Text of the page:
School uniform policies need to accommodate students’ informative practices
July 26, 2017 - School Uniform
Can a propagandize levy a uniform process that does not take into comment a student’s eremite or informative beliefs and practices? This is an emanate now being deliberate by a Victorian Civil and Administrative Tribunal (VCAT).
Sagardeep Singh Arora, on interest of his five-year-old son Sidhak Singh Arora, is severe Melton Christian College’s preference not to enrol his son unless he agrees not to wear his patka, a Sikh conduct covering.
Despite being a Christian school, Melton Christian College accepts children of all faiths “as prolonged as they don’t wear wardrobe that promotes other religions”. Its settled reason for a position is it doesn’t “want children station out as different”.
Protections for leisure of sacrament in Australia are notoriously weak. The Victorian Equal Opportunities Act prohibits taste on a basement of a person’s religion, though also grants a far-reaching grant for schools in propinquity to uniforms. Section 42(1) states:
An educational management might set and make reasonable standards of dress, coming and poise for students.
This is competent by Section 42(2), that states:
In propinquity to a school, though tying a generality of what constitutes a reasonable customary of dress, coming or behaviour, a customary contingency be taken to be reasonable if a educational management administering a propagandize has taken into comment a views of a propagandize village in environment a standard.
Earlier this year, a Victorian Equal Opportunity and Human Rights commissioner, Kristen Hilton, commented on cases where schools were refusing to concede students to wear their hair in braids, even when finished so for informative reasons. She said:
There is a transparent disproportion between students who have had their hair in braids for their whole life and whose braid connects them to their culture, and students who have gotten braids or cornrows on an abroad holiday.
The principal of Melton Christian College, David Gleeson, has unsuccessful to pull a eminence between headwear ragged for reasons of conform and Sikh headwear ragged for reasons of faith. He has been reported as sketch an analogy between Sidhak’s patka and a tyro who wished to wear a New Balance cap though was not authorised to do so.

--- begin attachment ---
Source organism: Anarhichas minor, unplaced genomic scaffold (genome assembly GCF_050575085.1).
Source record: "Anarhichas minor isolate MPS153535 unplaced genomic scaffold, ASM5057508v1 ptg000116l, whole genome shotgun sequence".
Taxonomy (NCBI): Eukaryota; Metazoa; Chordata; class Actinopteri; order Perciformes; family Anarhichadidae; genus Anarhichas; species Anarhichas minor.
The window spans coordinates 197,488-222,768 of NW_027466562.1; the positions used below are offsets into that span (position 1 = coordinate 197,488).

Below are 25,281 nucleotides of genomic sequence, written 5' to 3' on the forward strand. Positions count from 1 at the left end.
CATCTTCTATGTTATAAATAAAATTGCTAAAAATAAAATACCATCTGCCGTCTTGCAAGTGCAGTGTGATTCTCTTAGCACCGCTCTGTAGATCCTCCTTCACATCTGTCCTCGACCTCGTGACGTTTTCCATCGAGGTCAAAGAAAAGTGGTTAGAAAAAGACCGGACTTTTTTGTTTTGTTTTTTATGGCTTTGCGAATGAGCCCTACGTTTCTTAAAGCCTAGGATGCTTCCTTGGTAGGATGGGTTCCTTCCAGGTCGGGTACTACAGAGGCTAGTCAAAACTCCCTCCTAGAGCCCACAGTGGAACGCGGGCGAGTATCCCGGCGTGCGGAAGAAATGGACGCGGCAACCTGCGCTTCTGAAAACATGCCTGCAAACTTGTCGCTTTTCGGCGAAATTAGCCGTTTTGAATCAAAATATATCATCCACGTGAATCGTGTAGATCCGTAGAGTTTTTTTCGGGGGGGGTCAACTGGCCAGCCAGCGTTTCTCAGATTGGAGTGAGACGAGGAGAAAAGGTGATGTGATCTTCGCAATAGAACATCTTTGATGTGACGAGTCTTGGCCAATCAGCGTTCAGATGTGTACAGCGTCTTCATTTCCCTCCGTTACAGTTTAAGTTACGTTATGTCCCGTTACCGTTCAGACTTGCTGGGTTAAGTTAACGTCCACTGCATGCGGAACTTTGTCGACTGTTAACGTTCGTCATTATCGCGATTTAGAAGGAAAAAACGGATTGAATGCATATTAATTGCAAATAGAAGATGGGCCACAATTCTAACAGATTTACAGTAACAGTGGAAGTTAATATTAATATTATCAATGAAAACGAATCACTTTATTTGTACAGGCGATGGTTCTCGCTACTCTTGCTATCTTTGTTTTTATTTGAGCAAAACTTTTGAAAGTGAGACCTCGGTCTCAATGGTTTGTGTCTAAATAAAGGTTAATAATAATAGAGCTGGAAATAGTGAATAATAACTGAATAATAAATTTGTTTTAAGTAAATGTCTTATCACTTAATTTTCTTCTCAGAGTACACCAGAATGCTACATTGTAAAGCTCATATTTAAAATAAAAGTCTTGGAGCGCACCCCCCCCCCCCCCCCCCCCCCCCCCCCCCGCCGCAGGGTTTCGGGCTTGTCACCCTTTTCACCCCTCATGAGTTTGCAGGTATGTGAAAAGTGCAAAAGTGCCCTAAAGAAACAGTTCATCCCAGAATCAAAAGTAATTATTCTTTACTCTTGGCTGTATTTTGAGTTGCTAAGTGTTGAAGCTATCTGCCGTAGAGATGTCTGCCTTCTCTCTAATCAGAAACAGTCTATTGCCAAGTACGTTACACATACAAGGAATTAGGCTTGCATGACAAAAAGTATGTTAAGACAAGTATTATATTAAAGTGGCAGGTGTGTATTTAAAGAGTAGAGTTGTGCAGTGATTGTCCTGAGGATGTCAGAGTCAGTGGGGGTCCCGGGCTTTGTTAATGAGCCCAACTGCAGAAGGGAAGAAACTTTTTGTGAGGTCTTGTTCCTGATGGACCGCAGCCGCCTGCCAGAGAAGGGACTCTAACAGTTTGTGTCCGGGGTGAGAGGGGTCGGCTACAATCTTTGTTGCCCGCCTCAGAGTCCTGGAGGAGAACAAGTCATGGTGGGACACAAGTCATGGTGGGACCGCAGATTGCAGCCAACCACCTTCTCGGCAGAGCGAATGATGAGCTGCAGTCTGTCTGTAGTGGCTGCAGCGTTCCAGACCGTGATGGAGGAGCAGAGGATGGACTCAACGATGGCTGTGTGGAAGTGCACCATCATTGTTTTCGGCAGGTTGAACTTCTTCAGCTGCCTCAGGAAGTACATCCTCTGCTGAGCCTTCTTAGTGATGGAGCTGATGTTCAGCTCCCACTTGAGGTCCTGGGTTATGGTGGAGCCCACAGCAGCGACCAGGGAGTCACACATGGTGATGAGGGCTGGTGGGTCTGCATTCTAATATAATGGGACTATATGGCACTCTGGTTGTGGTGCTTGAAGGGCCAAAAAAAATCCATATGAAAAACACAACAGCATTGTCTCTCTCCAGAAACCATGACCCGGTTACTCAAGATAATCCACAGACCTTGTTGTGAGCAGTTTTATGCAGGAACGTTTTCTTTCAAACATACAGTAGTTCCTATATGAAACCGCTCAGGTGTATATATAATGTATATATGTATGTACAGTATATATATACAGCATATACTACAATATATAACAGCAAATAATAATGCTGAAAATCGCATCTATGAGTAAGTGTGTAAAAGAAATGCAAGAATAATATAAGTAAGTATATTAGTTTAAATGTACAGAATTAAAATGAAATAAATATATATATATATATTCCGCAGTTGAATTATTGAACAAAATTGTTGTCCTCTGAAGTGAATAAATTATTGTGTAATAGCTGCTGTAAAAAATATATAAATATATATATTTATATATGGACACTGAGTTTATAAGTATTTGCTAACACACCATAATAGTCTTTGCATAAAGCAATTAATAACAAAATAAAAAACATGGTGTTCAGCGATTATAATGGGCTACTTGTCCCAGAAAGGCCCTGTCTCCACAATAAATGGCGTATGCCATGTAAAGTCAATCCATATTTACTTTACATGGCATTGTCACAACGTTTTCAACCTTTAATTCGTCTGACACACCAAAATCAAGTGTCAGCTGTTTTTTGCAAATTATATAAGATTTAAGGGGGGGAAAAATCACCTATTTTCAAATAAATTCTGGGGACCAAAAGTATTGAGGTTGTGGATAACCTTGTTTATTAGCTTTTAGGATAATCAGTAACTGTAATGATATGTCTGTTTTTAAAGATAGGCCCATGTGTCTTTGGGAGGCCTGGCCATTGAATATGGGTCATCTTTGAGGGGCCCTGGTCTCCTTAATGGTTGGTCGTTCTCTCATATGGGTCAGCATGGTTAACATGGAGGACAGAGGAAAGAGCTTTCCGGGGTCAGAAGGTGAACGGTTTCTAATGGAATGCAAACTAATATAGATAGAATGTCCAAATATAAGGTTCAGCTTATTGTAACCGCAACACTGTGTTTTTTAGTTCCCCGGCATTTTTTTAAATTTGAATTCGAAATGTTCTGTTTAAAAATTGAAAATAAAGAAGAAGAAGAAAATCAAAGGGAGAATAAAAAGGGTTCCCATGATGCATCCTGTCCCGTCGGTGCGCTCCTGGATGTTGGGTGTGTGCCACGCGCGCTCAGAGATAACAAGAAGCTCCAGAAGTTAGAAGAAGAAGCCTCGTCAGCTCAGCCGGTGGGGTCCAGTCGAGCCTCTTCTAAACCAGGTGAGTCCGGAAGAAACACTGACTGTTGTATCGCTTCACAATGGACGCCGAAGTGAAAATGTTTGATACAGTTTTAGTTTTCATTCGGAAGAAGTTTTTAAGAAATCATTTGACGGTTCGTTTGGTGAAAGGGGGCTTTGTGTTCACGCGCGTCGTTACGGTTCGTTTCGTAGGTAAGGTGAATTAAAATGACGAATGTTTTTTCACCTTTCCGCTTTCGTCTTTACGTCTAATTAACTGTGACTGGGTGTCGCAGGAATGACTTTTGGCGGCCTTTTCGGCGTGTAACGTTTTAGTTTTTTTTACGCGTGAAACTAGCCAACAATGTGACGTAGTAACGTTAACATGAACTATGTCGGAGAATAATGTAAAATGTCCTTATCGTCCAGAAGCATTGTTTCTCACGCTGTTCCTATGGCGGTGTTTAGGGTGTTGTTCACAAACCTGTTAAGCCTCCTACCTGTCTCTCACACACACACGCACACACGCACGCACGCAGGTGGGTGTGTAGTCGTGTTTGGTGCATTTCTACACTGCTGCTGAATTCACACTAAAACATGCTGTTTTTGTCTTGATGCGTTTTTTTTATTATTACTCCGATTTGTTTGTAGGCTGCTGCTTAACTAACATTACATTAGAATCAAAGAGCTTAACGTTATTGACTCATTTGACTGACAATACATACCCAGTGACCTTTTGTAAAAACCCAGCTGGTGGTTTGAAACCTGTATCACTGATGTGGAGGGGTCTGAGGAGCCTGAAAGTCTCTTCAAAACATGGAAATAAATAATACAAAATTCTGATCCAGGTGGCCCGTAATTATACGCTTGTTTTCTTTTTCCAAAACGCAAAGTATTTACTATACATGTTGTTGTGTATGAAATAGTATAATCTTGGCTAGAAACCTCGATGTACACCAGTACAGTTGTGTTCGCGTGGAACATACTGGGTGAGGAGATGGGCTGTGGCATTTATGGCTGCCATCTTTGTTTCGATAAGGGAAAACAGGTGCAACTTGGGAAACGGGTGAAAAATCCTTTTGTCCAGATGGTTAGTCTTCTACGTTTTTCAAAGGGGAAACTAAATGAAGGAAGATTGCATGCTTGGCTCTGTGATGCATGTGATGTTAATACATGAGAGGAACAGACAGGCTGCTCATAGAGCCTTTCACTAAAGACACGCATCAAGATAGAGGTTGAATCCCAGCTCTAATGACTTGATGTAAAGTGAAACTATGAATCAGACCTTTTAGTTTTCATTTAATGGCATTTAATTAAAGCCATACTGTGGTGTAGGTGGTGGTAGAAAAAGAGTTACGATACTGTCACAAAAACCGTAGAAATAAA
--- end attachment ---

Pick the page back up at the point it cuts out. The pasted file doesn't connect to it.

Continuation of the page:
The patka is a smaller chronicle of a turban, or dastar, ragged by many Sikh men. It is an critical essay of faith. It therefore forms an critical partial of a Sikh child’s identity. It is not simply a square of clothing.
An analogy might also be drawn with a UK case in that a Muslim tyro challenged a preference of Denbigh High School to demarcate her from wearing a form of Islamic dress famous as a jilbab. While a House of Lords was separate on either a propagandize uniform process had infringed a student’s eremite freedoms, all concluded there were pardonable drift for doing so.
Female Muslim students during Denbigh High School were available to wear a shalwar kameez, an choice form of Islamic dress. The propagandize had concluded on this accommodation for a Muslim students in conference with a internal community. The school’s aim in requiring correspondence with a uniform process was to foster amicable congruity in a multicultural, multi-faith school.
On a one hand, a Denbigh High School box supports Melton Christian College’s position. Like Denbigh High, a settled aim of a uniform process is inclusivity – ensuring particular students “don’t mount out”.
On a other hand, Denbigh High had already sought to accommodate a needs of a Muslim students in conference with a internal village – something it appears Melton Christian College has not finished for a Sikh students.
It will be for a VCAT to establish either a uniform process of Melton Christian College falls within a exceptions postulated by Section 42. However, either a process is authorised is arguably not a point. In a religiously diverse, multicultural society, a opinion taken by a propagandize is unhelpful.
The school’s principal is reported to have commented that:
I consider one of a genuine strengths of a college is that we’re blind to … everybody is blind to eremite affiliations.
This is identical to a colour-blind proceed to racism. The problem with this proceed is that it does not accommodate or acknowledge difference, it simply pretends it’s not there. Refusing to acknowledge Sidhak’s Sikh faith, and refusing to concede him to acknowledge it, does not meant it’s not there.
Similarly, a school’s explain that a process is neutral is equally unhelpful.
The problem with neutrality is that it tends usually to in fact be neutral for a majority. It is usually those from minority groups that are asked to compromise. Equality does not always equal equity.
A process requiring all students to take a stairs is neutral, nonetheless has a disastrous impact on students who use a wheelchair. Similarly, a propagandize uniform process that prevents students from wearing any form of headwear is neutral – though it has a disastrous impact on Sikh, Muslim and Jewish students.
Providing some form of accommodation for Sidhak, and other students in a identical position, does not need Melton Christian College to desert a uniform policy. The students can still be compulsory to approve with all other aspects of it. The propagandize could also place mandate on students’ eremite dress in terms of colour and fit with a existent uniform.
The propagandize could demeanour to a instance set by a Victoria and Western Australian military in anticipating ways to accommodate both a Sikh turban and Islamic hijab within their existent uniform policies.